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Dissecting the genetic basis of divergent and convergent evolution: From individuals to species radiations

Final Report Summary - EVOGENO (Dissecting the genetic basis of divergent and convergent evolution: From individuals to species radiations)

EVOGENO aimed to determine the genetic basis of evolutionary adaptations among mammals, particularly with respect to shifts to new physical, ecological and sensory niches. We were particularly concerned with whether unrelated mammal groups that have undergone shifts to the same niche have experienced selection at the same genes and gene pathways (so-called molecular convergence). The alternative scenario, more commonly accepted, is that molecular changes underpinning adaptation proceed via divergent evolutionary trajectories. To tackle our overarching aims we focused on several groups and systems that show forms of parallel phenotypic evolution over different phylogenetic timescales: among superorders, among orders within a superorder, among families within an order, and among species within a family. For each of these parts we built very large sequence datasets comprising thousands of genes and tens of taxa; these were generated from our own genomic and transcriptomic datasets based on high quality genetic material collected in the project, which we supplemented with published genomic sequences. We processed these data by developing bioinformatics pipelines to conduct genome-wide scans for accelerated substitutions, molecular adaptation and convergence.

First, to test for parallelism involved in shifts to new habitats, we compared highly divergent lineages of subterranean mammal from three different superorders, which show similar body forms and have independently transitioned to a niche below ground. Our genome-wide studies of molecular adaptation relating to the subterranean niche in mammals point to broadly divergent routes of molecular adaptation, in which selection acted on different loci to produce similar phenotypes. Within a superorder, we tested for genetic convergence related to sensory perception between echolocating bats and cetaceans, which both show shifts to reliance on audition and away from vision. Our findings revealed new evidence of parallel amino acid substitutions in loci that have not previously been studied in this context. Also in echolocating cetaceans, we found strong evidence for stepwise molecular adaptation, involving numerous loci, leading to extreme high frequency hearing in dolphins, and we also generated the first fully-resolved phylogenetic tree of cetaceans.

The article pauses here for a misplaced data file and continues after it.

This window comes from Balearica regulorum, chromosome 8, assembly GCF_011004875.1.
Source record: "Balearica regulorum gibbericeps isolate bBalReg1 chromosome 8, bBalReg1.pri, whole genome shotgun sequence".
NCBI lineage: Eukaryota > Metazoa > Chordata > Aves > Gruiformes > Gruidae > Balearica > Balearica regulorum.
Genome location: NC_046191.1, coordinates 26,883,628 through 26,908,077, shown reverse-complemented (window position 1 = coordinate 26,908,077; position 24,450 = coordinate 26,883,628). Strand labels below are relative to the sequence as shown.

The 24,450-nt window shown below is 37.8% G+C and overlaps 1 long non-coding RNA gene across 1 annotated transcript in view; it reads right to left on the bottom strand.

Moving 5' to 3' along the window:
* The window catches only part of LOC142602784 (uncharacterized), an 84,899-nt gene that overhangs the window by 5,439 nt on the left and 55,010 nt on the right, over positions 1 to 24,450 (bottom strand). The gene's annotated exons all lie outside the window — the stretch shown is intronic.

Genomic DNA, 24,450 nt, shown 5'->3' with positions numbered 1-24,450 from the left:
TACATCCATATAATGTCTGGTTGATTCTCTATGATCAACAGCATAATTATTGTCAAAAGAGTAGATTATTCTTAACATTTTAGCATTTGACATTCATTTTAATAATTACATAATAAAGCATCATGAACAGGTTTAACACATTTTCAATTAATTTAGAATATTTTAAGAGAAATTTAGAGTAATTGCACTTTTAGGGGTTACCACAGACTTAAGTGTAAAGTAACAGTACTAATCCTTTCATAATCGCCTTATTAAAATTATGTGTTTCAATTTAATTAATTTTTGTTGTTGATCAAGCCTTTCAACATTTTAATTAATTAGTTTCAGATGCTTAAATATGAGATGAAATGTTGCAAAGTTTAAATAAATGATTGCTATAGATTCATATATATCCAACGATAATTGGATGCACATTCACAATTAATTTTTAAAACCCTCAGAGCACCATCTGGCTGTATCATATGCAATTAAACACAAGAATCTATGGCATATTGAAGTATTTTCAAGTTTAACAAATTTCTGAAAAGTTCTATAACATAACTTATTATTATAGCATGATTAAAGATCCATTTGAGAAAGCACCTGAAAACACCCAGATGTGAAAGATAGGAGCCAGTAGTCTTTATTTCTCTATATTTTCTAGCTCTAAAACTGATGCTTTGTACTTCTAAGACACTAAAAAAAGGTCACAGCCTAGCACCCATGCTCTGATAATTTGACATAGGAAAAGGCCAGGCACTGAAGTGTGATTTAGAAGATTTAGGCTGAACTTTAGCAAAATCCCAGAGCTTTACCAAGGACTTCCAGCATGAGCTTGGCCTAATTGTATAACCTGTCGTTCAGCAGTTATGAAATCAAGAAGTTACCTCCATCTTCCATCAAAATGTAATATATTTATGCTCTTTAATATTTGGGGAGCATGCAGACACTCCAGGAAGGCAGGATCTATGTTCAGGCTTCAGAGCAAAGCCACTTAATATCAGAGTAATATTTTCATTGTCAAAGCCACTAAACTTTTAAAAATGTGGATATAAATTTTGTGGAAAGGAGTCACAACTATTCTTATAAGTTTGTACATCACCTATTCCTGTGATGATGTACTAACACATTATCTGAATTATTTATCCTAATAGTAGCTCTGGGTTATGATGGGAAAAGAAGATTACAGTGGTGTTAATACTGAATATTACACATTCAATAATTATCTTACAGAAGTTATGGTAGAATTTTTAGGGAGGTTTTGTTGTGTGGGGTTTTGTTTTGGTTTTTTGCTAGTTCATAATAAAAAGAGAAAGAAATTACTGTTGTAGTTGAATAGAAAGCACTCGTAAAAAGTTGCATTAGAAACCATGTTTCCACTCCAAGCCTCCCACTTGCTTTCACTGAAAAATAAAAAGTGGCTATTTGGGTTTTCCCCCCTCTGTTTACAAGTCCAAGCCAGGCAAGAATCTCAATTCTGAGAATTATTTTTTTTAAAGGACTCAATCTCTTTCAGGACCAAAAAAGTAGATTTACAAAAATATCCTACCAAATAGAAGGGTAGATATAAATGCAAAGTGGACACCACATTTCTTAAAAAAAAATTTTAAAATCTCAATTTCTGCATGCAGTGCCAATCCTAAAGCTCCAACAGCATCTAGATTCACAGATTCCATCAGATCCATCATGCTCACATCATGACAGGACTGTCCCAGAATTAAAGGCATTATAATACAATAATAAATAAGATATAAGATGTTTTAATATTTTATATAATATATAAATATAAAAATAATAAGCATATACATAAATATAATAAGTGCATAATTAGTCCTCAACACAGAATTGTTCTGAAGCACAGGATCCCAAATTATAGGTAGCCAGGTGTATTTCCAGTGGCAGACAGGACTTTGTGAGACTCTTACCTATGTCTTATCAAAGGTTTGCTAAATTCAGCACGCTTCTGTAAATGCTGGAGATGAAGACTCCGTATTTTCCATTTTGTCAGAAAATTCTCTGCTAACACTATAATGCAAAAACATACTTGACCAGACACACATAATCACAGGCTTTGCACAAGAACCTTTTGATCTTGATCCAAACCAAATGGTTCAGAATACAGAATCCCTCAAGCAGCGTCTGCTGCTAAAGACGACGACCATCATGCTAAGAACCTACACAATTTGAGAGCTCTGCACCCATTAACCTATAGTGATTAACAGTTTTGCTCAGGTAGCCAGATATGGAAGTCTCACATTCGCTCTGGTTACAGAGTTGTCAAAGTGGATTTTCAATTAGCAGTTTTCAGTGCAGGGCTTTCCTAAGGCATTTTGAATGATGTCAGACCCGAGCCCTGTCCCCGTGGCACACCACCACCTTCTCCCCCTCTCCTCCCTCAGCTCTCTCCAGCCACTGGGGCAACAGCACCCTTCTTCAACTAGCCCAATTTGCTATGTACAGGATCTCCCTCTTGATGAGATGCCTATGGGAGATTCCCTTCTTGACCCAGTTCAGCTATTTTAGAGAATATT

At shallower timeframes, we focused on bats, specifically comparing lineages from distant suborders that have both evolved constant frequency echolocation. We discovered limited convergence associated with the evolution of this form of echolocation in neotropical and Old World bats, and also found that the evolution of this trait in neotropical bats was a multistep process over evolutionary time. We also examined the single family Phyllostomidae, a neotropical radiation in which members show diversification in diet and associated divergence and convergent in sensory modalities. Our data revealed parallel losses of shortwave vision in related bat species have proceeded through divergent genetic routes involving interruptions in transcription and translation. Also in these bats, we discovered that the evolution of different sensory modalities and diets has involved molecular adaptation in genes involved in lens development, as well as selection in different sets of metabolism genes. Most notably, these analyses have revealed strong evidence of divergent trajectories linked to evolutionary switches in diet, with insect-eating bats showing more molecular adaptation in loci involved in protein metabolism, and fruit- and nectar feeding bats showing selection and remarkable convergence in genes that function in carbohydrate metabolism. Finally, we used our sets of candidate echolocation genes to test whether the same loci have been targets of selection among newly diverging species, looking at horseshoe bats specifically. Our results from this study revealed that divergence incipient species is associated with islands of divergence in, or adjacent to, genes implicated in hearing as well as in body size variation.